Crime & Courts

‘Doesn’t make her any less of a monster ... she’s just as guilty’: Evan Brewer’s mom pleads

To Carlo Brewer, the second of two monsters who murdered his young son has now taken another step toward justice.

And for Brewer and his family, it brings some relief.

Brewer — father of 3-year-old Evan Brewer — was speaking about what had just occurred in a Sedgwick County courtroom Wednesday morning: Evan’s mother, Miranda Miller, pleaded guilty to second-degree murder, aggravated kidnapping, child abuse and aggravated endangering a child for the torture and ultimate killing that Evan suffered in the spring of 2017.

The 37-year-old woman could face at least 25 years in prison if a judge follows her plea agreement.

Miller’s guilty plea came about a month after a jury convicted her live-in boyfriend, Stephen Bodine, of a more serious charge — first-degree murder and other crimes in Evan’s death. Bodine’s conviction came after days of testimony about Evan’s suffering. As part of her plea deal, Miller testified against Bodine.

Evan, according to the testimony, was forced to wear a dog collar and stand naked for hours in the basement of his south Wichita home. A home surveillance system captured some of the torture. He was scolded. He was beaten. And, finally, Bodine took him into a bathroom. There, the evidence hinted, Evan could have been beaten and choked to death or drowned. The landlord of the rental home eventually discovered the boy’s badly decomposed body in a concrete slab in the laundry room.

Evan’s mother admitted she was complicit in the crimes against her son.

For months before Evan’s body was found, Carlo Brewer had reported to the state’s child protection agency that he suspected his son was being abused. Brewer had fought for custody.

Wednesday’s guilty plea means there won’t be another trial that the Brewer family will have to endure, Brewer said. He is a son of former Wichita Mayor Carl Brewer. Carlo Brewer and other relatives listened Wednesday as Miller pleaded guilty.

After the hearing, Brewer said: “That was my main concern, was to have to go through the whole thing all over again,” with a second trial. “It’s a lot to handle. When they read off the charges, it’s like you’re going through it again. I’m definitely pleased that she went ahead and took the deal (plea agreement).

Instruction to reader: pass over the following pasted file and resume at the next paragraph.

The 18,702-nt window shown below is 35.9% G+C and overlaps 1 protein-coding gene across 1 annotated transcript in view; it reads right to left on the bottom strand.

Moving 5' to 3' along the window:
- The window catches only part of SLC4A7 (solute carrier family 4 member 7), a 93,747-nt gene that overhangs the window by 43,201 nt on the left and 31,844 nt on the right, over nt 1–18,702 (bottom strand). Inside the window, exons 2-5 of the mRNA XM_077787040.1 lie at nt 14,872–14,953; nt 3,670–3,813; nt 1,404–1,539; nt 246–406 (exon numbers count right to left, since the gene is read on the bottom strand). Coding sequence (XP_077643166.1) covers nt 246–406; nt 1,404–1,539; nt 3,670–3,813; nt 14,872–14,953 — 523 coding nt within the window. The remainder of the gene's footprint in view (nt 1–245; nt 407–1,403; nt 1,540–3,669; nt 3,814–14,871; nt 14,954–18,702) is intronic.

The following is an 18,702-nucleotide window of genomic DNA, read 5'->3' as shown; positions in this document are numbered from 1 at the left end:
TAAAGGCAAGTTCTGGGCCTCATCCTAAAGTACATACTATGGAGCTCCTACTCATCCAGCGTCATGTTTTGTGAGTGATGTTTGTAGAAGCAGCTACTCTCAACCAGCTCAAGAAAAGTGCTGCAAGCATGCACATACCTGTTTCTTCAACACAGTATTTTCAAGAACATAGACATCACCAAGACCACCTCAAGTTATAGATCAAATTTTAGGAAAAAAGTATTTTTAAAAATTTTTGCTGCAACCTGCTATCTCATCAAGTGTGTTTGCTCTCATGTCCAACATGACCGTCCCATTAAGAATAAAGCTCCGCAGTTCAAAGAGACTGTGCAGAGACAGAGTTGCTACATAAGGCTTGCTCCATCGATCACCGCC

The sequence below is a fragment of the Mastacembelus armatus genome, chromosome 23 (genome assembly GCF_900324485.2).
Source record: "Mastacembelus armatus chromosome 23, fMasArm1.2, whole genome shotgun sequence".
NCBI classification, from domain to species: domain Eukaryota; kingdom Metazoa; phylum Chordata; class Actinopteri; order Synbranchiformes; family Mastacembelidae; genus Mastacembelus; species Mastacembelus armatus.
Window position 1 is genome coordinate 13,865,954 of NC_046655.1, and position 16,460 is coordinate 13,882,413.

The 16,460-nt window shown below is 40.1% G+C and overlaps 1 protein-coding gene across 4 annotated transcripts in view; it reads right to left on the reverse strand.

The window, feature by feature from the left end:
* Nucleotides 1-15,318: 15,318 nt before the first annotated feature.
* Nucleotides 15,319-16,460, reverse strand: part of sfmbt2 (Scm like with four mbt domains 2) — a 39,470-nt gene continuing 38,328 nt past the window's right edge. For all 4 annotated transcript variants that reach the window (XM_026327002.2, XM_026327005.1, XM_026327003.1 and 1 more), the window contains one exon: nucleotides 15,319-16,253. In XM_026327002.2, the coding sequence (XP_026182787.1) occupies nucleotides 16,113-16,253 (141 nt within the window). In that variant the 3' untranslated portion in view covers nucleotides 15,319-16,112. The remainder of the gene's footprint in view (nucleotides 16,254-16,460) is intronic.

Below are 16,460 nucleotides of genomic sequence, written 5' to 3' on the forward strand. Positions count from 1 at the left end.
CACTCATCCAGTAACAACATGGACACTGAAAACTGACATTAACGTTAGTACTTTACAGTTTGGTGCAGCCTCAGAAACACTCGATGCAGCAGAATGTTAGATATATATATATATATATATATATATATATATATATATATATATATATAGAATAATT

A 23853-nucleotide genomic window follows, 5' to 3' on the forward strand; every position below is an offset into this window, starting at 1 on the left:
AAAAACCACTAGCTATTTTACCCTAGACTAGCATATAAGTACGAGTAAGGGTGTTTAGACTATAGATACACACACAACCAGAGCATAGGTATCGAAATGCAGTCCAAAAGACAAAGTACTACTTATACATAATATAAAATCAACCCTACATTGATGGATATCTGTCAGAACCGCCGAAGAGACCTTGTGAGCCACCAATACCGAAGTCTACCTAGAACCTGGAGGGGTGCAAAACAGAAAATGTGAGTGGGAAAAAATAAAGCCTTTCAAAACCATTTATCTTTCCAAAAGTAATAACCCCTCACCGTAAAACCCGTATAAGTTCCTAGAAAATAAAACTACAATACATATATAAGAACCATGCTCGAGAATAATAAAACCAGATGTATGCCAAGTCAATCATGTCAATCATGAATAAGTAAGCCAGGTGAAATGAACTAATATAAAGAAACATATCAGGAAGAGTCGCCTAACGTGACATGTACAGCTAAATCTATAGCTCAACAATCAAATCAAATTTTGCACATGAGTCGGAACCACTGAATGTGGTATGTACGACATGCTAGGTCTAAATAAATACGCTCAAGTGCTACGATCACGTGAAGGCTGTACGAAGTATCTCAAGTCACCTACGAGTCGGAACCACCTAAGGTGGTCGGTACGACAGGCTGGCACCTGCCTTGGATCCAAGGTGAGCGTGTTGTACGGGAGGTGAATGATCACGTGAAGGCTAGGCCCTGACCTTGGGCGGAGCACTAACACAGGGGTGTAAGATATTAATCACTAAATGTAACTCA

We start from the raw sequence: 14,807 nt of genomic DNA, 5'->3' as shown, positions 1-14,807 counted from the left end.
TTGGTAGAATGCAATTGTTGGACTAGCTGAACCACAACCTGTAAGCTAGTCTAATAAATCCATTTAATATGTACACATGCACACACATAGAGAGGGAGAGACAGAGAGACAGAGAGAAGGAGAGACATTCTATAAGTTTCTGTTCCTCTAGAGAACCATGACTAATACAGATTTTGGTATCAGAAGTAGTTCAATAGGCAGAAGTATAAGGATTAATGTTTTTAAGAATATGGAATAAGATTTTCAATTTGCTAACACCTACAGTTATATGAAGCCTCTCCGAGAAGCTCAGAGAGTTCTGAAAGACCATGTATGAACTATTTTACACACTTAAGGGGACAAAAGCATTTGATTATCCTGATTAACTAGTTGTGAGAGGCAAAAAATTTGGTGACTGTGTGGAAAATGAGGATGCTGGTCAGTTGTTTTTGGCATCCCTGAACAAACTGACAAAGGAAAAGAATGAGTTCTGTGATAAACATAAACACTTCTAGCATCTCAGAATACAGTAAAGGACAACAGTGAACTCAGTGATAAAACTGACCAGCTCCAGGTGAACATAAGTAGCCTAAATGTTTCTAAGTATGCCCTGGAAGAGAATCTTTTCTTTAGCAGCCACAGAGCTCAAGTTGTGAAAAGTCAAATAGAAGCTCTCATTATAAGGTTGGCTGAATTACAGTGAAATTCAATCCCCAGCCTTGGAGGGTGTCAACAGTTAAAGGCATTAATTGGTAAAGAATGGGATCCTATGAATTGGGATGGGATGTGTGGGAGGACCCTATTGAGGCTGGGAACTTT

“It doesn’t make her any less of a monster than Bodine,” Brewer said, “because she’s just as guilty.”

Bodine and Miller still face sentencing. Bodine’s is set for Dec. 17. Miller’s is scheduled for Jan. 14. Both sentencing hearings will occur before Judge Stephen Ternes, the same judge who presided over Wednesday’s guilty plea.

Under the plea agreement, Miller faces a prison sentence of about 29 years, District Attorney Marc Bennett explained after Miller pleaded guilty. With credit for good behavior, she could get out of prison in about 25 years, Bennett said.

By pleading guilty to second-degree murder and three other crimes against Evan, she escaped a first-degree murder charge she had been facing. That would have put her at risk of a life sentence.

In noting that Miller faces almost three decades in prison, Bennett mentioned without elaborating that Miller has health issues. She came into the courtroom with the aid of walker.

As Miller sat beside her attorney, Steven Wagle, her right hand at times fidgeted with the chain dangling from her handcuff.

In a quiet, emotionless voice, Miller said she had graduated from high school and taken some college courses, that she understood that she was giving up her right to a trial in pleading guilty.

She confirmed that she was no longer seeking a new defense attorney. She had recently filed a neatly hand-written motion saying she needed a new lawyer to advocate for her because her attorney “has it in his mind that I’m guilty.”

But if she had temporarily changed her mind about whether she was guilty, she made clear Wednesday that she was firmly admitting to the crimes after all.

And when the 30-minute hearing ended — while tethered to her shackles and walker — she hobbled away.

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Tim Potter has covered crime and safety for The Eagle for more than 20 years. His focus is the story behind the story and government accountability. He can be reached at 316-268-6684.